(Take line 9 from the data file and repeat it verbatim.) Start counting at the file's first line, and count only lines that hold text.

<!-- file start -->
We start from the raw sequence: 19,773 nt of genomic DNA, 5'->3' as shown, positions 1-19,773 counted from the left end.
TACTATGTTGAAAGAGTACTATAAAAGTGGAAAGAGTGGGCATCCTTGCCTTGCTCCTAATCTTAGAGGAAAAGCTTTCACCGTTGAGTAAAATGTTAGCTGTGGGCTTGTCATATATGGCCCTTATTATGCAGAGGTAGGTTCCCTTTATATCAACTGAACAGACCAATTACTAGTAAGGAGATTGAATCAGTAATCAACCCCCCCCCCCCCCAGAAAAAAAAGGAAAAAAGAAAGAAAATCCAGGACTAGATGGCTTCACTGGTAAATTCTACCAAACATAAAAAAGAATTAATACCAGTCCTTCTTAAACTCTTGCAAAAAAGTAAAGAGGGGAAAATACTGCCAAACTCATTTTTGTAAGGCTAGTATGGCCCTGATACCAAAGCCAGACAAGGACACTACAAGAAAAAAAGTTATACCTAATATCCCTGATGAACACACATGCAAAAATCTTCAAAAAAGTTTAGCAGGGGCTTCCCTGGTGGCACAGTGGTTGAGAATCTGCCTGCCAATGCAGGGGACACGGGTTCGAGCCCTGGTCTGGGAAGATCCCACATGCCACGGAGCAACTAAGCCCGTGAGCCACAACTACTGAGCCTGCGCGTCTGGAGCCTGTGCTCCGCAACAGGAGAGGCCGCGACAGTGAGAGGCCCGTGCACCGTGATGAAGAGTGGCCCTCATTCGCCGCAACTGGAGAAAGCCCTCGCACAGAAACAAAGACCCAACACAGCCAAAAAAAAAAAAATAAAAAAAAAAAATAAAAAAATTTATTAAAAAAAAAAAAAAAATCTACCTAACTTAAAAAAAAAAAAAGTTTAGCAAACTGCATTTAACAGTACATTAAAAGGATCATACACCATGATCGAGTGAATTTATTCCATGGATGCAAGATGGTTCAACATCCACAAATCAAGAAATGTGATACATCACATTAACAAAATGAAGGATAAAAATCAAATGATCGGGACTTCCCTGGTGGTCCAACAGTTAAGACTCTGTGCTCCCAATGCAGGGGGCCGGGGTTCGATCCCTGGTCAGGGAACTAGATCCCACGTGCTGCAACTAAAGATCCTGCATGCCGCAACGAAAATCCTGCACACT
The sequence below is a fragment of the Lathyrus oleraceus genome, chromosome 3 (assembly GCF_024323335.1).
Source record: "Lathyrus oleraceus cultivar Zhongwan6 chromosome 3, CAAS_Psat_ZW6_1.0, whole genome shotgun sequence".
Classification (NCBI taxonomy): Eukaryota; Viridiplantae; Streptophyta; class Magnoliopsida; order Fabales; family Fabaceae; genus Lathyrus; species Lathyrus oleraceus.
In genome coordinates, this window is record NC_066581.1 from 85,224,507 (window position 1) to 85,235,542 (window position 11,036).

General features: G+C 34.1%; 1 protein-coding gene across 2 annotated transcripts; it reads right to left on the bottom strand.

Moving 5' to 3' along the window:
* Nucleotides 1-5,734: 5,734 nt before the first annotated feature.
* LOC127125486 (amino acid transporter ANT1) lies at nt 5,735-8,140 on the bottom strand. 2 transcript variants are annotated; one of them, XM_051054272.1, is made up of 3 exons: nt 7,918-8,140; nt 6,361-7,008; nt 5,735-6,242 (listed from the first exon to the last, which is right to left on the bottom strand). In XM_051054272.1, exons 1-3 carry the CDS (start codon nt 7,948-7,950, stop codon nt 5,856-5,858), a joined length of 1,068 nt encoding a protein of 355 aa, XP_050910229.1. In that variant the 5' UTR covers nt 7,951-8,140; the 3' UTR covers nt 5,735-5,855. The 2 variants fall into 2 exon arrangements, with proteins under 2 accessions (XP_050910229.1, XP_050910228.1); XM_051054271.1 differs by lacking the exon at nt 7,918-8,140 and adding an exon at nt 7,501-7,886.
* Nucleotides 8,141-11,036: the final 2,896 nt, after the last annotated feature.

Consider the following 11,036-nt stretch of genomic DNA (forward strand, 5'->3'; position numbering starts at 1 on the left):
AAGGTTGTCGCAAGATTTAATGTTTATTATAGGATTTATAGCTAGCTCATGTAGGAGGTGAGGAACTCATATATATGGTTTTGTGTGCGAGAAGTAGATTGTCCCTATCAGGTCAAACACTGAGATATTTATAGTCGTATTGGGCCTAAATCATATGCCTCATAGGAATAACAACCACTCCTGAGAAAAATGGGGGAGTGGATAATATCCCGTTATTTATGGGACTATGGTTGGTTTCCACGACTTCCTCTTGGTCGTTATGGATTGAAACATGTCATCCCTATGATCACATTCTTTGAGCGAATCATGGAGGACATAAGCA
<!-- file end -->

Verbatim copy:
* Nucleotides 1-5,734: 5,734 nt before the first annotated feature.